SB 337, NC Public Charter School Board, was withdrawn from committee this week and scheduled for a vote by the full Senate next Tuesday. S337 would create a separate governance structure for charter schools, which means that the state Board of Education would no longer have oversight of the state’s network of charters.
SB 374, NC Public Schools Budget Flexibility Act, has been given a favorable report by the Senate Education Committee and re-referred to the Senate Appropriations Comm. Advocates for quality public education are deeply concerned that one part of this bill’s “flexibility” is that it does away with maximum class size and instead gives local school boards “maximum flexibility to use allotted teacher positions to maximize student achievement.”
SB 489, Consumer Finance Act Amendments, would increase the maximum loan amounts, interest rates and fees on consumer finance loans in NC. Specifically the bill would increase the maximum loan from $10,000 to $15,000, extend the 30% interest rate on loan amounts up to $5,000, raise rates from 18% to 24% on loan amounts between $5,000 and $10,000, and add late fees. These loans are different from payday loans. They cover larger loans and have lower rates. But they still trap people in recurring debt. SB 489 has passed second reading in the Senate and will be up for a final vote next week.
SB 530, Prohibit E-Cigarette Sales to Minors. While this bill would seem to be a worthwhile one, our friends at the NC Alliance for Health point out that nothing in current law exempts e-cigarettes from the definition of “tobacco products,” which cannot be sold to minors. This bill would specifically exempt e-cigs from that definition and could open the door for confusion by treating e-cigs and dissolvables differently from other tobacco products (all of which are nicotine-delivery systems). The bill has been given a favorable report by the Senate Committee on Health Care and referred to Senate Judiciary I.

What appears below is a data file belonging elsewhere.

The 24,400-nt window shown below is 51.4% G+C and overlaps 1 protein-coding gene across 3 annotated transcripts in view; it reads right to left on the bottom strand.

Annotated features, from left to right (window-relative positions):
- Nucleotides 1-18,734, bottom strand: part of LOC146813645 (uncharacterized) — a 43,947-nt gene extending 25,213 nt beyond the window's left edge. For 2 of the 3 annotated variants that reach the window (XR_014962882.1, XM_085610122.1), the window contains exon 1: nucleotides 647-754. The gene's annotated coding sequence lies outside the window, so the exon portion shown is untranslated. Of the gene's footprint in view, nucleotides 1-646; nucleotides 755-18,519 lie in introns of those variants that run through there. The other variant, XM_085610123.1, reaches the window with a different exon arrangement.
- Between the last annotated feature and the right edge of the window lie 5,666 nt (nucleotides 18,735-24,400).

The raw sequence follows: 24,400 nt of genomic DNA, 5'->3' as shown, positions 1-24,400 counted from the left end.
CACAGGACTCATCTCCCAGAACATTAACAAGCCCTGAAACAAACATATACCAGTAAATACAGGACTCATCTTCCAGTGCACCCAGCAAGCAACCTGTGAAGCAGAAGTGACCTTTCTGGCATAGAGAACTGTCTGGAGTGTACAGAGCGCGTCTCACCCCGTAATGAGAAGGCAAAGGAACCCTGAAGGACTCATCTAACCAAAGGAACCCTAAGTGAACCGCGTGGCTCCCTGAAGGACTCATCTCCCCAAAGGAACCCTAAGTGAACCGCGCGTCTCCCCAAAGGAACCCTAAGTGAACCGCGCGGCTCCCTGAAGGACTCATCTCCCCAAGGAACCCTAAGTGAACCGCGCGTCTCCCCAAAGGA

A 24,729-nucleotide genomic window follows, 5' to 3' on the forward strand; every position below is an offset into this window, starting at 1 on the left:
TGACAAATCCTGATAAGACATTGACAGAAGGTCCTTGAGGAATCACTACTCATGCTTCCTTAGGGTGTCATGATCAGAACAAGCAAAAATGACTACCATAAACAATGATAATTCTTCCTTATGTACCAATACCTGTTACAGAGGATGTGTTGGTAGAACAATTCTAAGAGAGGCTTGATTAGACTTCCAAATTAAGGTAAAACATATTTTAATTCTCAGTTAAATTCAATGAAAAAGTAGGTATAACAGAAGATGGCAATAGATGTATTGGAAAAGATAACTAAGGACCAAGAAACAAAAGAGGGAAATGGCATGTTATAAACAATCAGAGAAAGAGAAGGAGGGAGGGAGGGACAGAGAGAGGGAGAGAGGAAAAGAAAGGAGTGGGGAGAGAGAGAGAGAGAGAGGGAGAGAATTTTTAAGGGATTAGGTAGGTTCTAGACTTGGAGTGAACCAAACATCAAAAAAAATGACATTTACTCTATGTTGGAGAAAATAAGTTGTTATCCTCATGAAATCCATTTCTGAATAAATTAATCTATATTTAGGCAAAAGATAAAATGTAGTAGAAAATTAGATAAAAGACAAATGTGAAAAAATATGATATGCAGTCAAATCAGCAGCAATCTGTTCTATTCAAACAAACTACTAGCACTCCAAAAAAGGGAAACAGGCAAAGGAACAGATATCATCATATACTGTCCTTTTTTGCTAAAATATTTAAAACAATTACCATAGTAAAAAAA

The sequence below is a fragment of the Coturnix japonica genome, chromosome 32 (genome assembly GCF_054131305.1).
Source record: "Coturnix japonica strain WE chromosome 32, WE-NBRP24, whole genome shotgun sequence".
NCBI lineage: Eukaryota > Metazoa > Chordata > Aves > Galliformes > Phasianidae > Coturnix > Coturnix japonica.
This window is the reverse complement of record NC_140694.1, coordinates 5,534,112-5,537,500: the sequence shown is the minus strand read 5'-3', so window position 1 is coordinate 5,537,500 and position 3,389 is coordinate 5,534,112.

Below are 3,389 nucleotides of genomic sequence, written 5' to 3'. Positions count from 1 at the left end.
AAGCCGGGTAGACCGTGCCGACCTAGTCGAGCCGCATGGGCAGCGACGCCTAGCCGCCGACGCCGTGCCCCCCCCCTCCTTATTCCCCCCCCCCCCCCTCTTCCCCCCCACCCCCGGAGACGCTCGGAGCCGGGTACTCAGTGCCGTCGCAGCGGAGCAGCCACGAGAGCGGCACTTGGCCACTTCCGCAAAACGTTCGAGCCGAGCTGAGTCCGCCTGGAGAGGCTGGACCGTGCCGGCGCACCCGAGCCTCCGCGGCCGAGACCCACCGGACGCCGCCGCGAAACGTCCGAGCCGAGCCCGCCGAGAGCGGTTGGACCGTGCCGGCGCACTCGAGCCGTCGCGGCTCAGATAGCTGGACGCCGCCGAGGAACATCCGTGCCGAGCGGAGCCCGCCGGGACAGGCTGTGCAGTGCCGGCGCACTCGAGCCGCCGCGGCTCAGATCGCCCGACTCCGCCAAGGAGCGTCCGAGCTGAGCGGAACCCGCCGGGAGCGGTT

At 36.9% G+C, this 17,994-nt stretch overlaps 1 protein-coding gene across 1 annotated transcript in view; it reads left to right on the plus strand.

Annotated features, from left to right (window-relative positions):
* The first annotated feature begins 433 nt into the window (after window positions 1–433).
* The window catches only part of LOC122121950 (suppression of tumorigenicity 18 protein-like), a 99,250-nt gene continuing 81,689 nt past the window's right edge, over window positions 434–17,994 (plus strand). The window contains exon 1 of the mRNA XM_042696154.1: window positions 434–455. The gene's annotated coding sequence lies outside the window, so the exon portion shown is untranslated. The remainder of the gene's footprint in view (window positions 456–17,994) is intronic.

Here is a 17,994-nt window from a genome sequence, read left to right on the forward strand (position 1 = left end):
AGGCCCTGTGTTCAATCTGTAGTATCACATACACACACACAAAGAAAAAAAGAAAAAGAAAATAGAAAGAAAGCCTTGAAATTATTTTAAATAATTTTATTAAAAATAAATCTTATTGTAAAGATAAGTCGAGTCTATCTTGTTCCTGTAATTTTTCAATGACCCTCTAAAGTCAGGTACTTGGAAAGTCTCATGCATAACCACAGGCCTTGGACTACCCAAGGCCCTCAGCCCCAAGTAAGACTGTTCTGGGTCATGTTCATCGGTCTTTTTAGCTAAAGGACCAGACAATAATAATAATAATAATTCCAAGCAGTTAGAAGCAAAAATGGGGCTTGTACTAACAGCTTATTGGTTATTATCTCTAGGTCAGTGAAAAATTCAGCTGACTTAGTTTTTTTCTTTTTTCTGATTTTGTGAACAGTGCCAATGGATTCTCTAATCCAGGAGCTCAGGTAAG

SB 594, Require Drug Testing/Work First Benefits, has been passed by the Senate and is now in House Judiciary C. In the current version, Work First applicants and recipients would be required to have a drug test, which they would have to pay for. (The cost would be refunded if the person tested negative.) Someone who tested positive would be ineligible for Work First for a year unless s/he completes a substance abuse program and tests negative. Applicants and recipients will be told that they can avoid drug testing by not applying for Work First assistance.
Sen. Tom Apodaca, chair of Senate Rules Committee, on making redistricting nonpartisan, something supported by a bi-partisan majority in the House: “We’ve waited 140 years to have this (redistricting power). I’m not ready to give away what we fought so hard to get.”
Rep. Michele Presnell, asked by a constituent if she would be comfortable with a prayer to Allah before a legislative session, emailed this reply: “No, I do not condone terrorism.”
Thanks to our colleagues at the NC ACLU, NC Justice Center, Covenant with NC’s Children. Action for Children NC, and Center for Responsible Lending for their legislative reports, on which parts of this Raleigh Report are based.